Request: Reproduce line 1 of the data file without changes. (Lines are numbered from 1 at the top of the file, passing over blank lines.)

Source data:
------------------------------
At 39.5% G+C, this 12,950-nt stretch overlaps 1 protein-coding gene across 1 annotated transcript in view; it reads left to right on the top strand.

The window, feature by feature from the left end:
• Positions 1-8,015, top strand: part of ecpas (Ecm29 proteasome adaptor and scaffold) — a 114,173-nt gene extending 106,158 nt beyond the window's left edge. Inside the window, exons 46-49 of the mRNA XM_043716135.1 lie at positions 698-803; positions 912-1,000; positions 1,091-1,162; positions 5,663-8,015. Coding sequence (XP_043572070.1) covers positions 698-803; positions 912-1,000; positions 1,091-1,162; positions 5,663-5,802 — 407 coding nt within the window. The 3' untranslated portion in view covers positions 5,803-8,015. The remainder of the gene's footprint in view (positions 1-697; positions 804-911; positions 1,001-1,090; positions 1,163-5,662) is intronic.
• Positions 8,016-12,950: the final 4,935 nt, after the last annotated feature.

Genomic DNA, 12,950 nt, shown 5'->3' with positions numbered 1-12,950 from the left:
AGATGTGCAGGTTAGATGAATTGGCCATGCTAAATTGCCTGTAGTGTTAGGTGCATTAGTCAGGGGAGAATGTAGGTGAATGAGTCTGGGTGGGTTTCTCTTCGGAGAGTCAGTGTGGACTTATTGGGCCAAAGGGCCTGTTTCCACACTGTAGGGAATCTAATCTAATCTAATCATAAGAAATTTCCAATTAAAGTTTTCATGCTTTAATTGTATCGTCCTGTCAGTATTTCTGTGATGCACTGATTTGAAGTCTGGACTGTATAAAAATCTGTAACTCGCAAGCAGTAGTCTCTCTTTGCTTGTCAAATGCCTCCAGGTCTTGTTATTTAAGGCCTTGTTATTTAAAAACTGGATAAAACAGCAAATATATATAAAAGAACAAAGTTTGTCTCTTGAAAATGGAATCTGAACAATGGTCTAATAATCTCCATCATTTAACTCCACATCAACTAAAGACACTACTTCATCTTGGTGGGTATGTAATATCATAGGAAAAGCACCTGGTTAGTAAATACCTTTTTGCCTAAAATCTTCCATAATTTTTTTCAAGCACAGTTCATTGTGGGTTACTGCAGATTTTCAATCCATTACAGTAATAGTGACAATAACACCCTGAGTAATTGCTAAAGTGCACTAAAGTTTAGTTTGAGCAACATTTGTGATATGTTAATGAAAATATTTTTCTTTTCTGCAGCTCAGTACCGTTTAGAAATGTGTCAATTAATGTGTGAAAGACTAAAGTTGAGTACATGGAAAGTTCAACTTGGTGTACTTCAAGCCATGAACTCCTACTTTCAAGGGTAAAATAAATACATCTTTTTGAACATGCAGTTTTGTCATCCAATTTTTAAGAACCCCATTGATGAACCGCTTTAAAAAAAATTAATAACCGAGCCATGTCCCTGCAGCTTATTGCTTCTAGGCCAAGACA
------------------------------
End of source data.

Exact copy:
At 39.5% G+C, this 12,950-nt stretch overlaps 1 protein-coding gene across 1 annotated transcript in view; it reads left to right on the top strand.